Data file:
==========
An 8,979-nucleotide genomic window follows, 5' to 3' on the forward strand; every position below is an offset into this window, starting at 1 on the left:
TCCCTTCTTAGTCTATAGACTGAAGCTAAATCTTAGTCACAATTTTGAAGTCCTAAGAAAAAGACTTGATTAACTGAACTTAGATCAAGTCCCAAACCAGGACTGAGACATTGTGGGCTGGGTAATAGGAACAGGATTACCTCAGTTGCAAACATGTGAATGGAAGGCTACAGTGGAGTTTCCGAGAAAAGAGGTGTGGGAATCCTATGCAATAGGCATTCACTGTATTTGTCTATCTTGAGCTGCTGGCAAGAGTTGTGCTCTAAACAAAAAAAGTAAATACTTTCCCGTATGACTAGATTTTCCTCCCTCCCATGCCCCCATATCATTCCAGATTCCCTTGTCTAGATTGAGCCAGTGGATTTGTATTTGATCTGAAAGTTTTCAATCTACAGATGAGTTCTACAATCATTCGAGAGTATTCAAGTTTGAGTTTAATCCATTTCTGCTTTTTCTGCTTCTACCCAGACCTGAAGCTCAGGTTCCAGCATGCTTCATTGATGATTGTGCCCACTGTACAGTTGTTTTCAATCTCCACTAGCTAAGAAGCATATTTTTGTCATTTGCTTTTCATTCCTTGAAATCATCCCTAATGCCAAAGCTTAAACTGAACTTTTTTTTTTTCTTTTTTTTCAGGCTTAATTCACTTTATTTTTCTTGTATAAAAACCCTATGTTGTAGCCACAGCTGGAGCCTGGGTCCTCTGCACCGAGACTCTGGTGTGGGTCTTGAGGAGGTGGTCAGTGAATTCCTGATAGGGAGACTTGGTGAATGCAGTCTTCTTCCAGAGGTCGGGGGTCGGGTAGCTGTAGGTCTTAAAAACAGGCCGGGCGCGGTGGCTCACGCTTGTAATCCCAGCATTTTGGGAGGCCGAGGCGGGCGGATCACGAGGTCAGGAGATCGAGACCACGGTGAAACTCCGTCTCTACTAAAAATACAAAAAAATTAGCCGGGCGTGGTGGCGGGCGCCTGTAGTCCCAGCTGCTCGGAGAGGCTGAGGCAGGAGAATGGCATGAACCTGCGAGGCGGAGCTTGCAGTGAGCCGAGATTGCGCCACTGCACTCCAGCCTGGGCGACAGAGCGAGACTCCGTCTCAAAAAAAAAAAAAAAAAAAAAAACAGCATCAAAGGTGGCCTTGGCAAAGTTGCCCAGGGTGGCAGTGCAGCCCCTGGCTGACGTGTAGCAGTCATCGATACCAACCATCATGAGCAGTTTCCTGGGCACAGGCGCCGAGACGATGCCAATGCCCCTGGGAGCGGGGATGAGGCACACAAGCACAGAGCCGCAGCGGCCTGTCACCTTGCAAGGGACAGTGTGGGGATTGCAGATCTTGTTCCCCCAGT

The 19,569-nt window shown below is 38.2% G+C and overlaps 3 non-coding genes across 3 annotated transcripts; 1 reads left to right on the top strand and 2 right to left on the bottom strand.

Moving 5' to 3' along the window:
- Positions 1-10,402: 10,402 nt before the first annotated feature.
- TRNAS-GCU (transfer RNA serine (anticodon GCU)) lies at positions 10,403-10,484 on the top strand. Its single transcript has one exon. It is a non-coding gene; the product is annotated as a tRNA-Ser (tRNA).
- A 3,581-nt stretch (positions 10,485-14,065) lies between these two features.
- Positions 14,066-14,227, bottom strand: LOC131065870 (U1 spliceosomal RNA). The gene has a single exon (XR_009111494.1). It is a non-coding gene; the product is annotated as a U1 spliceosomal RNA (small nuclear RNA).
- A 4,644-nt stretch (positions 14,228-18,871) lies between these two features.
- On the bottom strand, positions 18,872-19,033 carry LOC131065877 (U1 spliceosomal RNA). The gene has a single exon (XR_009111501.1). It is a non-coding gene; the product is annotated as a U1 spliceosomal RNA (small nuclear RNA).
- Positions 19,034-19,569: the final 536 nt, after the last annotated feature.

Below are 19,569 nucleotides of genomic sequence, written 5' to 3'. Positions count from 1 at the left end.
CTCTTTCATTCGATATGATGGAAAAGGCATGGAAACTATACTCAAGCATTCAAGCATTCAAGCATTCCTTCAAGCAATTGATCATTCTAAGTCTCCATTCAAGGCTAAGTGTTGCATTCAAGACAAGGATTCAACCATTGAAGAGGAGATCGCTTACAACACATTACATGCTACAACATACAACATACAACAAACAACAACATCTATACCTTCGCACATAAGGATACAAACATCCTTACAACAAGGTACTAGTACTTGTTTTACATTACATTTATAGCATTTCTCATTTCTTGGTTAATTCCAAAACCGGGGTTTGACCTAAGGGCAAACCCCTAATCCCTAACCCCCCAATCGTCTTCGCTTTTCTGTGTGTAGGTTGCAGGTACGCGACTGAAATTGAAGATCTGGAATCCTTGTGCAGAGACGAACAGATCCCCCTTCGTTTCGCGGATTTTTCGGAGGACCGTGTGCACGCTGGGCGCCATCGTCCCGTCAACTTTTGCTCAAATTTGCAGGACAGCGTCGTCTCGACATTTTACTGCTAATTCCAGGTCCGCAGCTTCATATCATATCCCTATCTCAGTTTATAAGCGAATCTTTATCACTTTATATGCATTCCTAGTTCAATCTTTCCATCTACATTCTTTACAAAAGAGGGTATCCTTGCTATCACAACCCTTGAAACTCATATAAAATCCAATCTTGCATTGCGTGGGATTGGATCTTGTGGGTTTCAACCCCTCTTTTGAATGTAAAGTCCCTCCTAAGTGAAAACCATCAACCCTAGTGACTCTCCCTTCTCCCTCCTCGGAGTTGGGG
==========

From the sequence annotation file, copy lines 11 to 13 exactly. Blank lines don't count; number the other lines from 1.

- Positions 19,034-19,569: the final 536 nt, after the last annotated feature.

Below are 19,569 nucleotides of genomic sequence, written 5' to 3'. Positions count from 1 at the left end.
CTCTTTCATTCGATATGATGGAAAAGGCATGGAAACTATACTCAAGCATTCAAGCATTCAAGCATTCCTTCAAGCAATTGATCATTCTAAGTCTCCATTCAAGGCTAAGTGTTGCATTCAAGACAAGGATTCAACCATTGAAGAGGAGATCGCTTACAACACATTACATGCTACAACATACAACATACAACAAACAACAACATCTATACCTTCGCACATAAGGATACAAACATCCTTACAACAAGGTACTAGTACTTGTTTTACATTACATTTATAGCATTTCTCATTTCTTGGTTAATTCCAAAACCGGGGTTTGACCTAAGGGCAAACCCCTAATCCCTAACCCCCCAATCGTCTTCGCTTTTCTGTGTGTAGGTTGCAGGTACGCGACTGAAATTGAAGATCTGGAATCCTTGTGCAGAGACGAACAGATCCCCCTTCGTTTCGCGGATTTTTCGGAGGACCGTGTGCACGCTGGGCGCCATCGTCCCGTCAACTTTTGCTCAAATTTGCAGGACAGCGTCGTCTCGACATTTTACTGCTAATTCCAGGTCCGCAGCTTCATATCATATCCCTATCTCAGTTTATAAGCGAATCTTTATCACTTTATATGCATTCCTAGTTCAATCTTTCCATCTACATTCTTTACAAAAGAGGGTATCCTTGCTATCACAACCCTTGAAACTCATATAAAATCCAATCTTGCATTGCGTGGGATTGGATCTTGTGGGTTTCAACCCCTCTTTTGAATGTAAAGTCCCTCCTAAGTGAAAACCATCAACCCTAGTGACTCTCCCTTCTCCCTCCTCGGAGTTGGGG